5. Transportation
  2. Build a baseline : fix some parts of the supply chain using historical values
    1. Fix production and sales, compute ideal transportation
    2. Fix inventories at all points and see what happens
  3. Compute the ideal situation
    1. leave only the forecast of sales and compute everything else
  4. Compare ideal and existing
    1. Identify mistakes and their (financial) impact
    2. Recommend progressive changes to get closer to the ideal situation

A problem we face all the time is historical data is inconsistent. That’s a serious problem when you want to compare ideal and historical results, or even fix part of the data and compute the other part.

When you complain to the customer, you discover they are aware of the inconsistencies but don’t know how to extract from it information that allows them to act (launch an audit, review processes, fire people, etc).

As a result we ended doing a lot of (simple) outlier analysis to help fix the data until it was usable by our optimisation algorithms.

Real examples: Inventory counting system

The purpose of this project is to do an inventory counting system for a small company that manages snacks and drink machines.

The company has

  1. 30 machines
  2. 3 mini vans, 3 drivers
  3. A 30m2 warehouse
  4. An accountant (in the same room as the warehouse)

Their problems are

  1. All the counting process is done manually
  2. They are losing money probably because of robbery (either employees or customers)

Current inventory process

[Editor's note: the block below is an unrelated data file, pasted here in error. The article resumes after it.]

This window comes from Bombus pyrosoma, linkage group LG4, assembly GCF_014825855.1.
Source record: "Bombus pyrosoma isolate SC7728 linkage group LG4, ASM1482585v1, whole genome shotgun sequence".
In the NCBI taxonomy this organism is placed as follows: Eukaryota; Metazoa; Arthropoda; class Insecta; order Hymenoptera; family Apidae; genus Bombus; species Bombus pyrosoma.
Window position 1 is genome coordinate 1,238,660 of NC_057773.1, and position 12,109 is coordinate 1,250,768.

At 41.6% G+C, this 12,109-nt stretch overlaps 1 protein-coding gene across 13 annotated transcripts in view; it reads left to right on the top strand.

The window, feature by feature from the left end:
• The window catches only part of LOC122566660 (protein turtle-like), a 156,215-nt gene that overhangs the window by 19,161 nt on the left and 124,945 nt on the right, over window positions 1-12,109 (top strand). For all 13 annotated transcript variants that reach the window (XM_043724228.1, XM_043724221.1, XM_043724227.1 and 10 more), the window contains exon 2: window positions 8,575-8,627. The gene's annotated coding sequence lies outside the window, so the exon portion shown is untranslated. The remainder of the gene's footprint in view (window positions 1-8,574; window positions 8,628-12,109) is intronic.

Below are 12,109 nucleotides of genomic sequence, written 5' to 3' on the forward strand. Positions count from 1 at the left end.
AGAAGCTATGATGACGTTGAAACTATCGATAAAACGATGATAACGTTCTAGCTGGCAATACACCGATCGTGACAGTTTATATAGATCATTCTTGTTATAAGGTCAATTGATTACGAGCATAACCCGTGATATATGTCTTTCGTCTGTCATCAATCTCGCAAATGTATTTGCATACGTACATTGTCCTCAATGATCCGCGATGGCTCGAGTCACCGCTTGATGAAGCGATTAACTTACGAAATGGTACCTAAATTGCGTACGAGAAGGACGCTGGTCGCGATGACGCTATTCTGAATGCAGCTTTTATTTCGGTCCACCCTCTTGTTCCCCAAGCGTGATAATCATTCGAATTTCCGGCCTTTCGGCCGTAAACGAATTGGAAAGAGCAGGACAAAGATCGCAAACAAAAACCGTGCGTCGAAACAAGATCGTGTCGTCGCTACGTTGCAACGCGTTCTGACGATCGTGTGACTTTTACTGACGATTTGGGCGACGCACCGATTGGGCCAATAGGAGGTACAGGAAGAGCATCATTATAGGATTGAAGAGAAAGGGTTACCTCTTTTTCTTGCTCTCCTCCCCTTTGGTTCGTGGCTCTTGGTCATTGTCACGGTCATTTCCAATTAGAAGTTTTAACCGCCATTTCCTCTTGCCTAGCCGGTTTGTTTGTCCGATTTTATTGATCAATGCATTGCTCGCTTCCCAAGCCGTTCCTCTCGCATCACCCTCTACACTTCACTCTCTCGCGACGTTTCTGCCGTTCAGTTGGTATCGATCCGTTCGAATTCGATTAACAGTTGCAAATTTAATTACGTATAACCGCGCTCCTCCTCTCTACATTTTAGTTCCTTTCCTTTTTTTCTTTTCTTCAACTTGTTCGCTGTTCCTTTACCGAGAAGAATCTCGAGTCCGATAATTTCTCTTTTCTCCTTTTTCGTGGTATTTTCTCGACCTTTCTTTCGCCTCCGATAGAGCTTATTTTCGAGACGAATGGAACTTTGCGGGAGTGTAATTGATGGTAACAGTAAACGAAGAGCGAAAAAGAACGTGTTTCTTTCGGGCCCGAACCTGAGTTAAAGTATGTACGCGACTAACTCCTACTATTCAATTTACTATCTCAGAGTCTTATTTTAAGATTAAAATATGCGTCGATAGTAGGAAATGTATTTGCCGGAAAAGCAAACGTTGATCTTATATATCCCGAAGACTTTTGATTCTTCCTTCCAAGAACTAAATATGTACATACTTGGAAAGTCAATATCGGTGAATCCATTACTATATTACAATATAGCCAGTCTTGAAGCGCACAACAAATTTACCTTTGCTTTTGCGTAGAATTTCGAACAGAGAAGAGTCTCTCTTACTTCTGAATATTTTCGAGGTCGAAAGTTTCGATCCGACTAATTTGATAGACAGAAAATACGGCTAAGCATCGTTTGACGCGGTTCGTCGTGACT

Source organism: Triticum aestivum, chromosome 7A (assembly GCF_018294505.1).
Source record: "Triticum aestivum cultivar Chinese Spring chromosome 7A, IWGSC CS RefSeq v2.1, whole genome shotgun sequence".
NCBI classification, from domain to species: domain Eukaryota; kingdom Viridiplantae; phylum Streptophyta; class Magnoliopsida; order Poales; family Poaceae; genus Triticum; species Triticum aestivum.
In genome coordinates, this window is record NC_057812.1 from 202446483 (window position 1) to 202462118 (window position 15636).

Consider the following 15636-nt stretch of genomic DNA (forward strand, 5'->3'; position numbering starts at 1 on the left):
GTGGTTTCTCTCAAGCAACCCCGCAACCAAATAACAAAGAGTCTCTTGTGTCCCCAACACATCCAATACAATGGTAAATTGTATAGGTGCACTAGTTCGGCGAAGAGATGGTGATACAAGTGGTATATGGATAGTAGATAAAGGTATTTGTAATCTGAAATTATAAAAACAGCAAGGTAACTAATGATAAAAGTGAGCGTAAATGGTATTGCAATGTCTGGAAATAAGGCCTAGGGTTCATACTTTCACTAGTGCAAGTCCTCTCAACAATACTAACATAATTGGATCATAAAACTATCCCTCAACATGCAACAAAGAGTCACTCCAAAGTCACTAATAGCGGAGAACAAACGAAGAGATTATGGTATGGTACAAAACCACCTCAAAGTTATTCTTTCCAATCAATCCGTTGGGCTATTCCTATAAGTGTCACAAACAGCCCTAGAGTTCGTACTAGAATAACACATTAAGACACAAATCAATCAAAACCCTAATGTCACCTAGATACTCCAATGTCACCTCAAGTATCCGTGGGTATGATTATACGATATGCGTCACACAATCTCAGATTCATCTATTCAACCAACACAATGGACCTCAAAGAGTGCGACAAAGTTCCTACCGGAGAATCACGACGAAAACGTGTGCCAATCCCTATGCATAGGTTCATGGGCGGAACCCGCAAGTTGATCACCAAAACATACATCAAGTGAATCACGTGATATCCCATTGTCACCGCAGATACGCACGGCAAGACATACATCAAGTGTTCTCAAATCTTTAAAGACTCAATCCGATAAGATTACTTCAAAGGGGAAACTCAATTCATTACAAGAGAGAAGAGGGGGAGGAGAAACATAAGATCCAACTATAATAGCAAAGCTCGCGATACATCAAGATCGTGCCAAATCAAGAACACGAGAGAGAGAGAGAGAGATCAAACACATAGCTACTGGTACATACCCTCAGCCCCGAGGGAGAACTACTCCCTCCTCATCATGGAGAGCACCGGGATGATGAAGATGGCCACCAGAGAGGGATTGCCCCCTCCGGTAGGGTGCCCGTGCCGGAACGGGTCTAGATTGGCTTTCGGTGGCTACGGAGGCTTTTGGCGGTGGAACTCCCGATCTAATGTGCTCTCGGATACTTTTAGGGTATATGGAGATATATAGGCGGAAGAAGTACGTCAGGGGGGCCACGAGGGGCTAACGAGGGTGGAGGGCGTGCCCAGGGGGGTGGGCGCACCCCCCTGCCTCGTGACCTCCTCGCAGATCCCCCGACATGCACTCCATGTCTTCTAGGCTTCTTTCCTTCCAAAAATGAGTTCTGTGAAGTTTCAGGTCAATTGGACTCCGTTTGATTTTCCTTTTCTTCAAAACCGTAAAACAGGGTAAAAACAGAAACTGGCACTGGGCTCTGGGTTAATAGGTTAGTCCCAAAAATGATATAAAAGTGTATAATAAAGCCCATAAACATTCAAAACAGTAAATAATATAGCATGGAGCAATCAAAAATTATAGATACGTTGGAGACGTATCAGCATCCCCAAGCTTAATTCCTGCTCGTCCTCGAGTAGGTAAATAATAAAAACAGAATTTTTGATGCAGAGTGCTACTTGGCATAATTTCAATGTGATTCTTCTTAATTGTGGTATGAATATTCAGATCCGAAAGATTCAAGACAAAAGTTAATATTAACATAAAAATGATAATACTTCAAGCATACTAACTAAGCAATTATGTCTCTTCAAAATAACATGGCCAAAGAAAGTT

Today when drivers arrive at a machine they

  1. Count the remaining inventory of products and write it down in a paper
  2. Read the money amount reported by the machine
  3. Put the coins from the machine in a bag (machines always keep a minimum amount, only the extra money can be collected)
  4. Add products to the machine and write it down in a paper

The global numbers are manually written into a spreadsheet (Mac Numbers) and added.

Current issues

The company is losing money (paying more in expenses than they get back in sales).

There are many things that could be happening

  1. Deliveries are inaccurate (external employee)
  2. Inventory count in the machines is inaccurate (driver)
  3. Excess inventory is not returned to the warehouse properly (driver)
  4. Inventory disappears from the warehouse at random moments (any employee)
  5. Money is taken out of the money bags (any employee)
  6. Customers are robbing the machines (found a to trick the machine)

The spreadsheets done by the manager look like this

Current SKU table

The inventory is counted in dollars instead of products. This introduces uncertainties, hides promotions and limits the possibility to double check the quantities.

Current inventory tables, first column is the target inventory

Current sales tables

Inventory computation

Table of money movements

This table shows all the financial balance

  1. Date
  2. Cash in safe
  3. Expenses
  4. Purchases
  5. Deposit (?)
  6. Comments
  7. Cash collected driver 1
  8. Cash collected diver 2
  9. Expenses driver 1
  10. Expenses driver 2

The comments column says

  1. Diesel 10 passes 26.65 pieces 30 loan coffee
  2. Payment fortnight
  3. 30 diesel, 35 repairs, 13.50 socket block
  4. Pascual biscuits
  5. 15 passes 20 diesel, payment debts november
  6. Ivan deposit
  7. 10 diesel 0.85 complaint 10.50 med vir, 10 passes
  8. 62.60 ink, 4 copies 59.90, commission EMI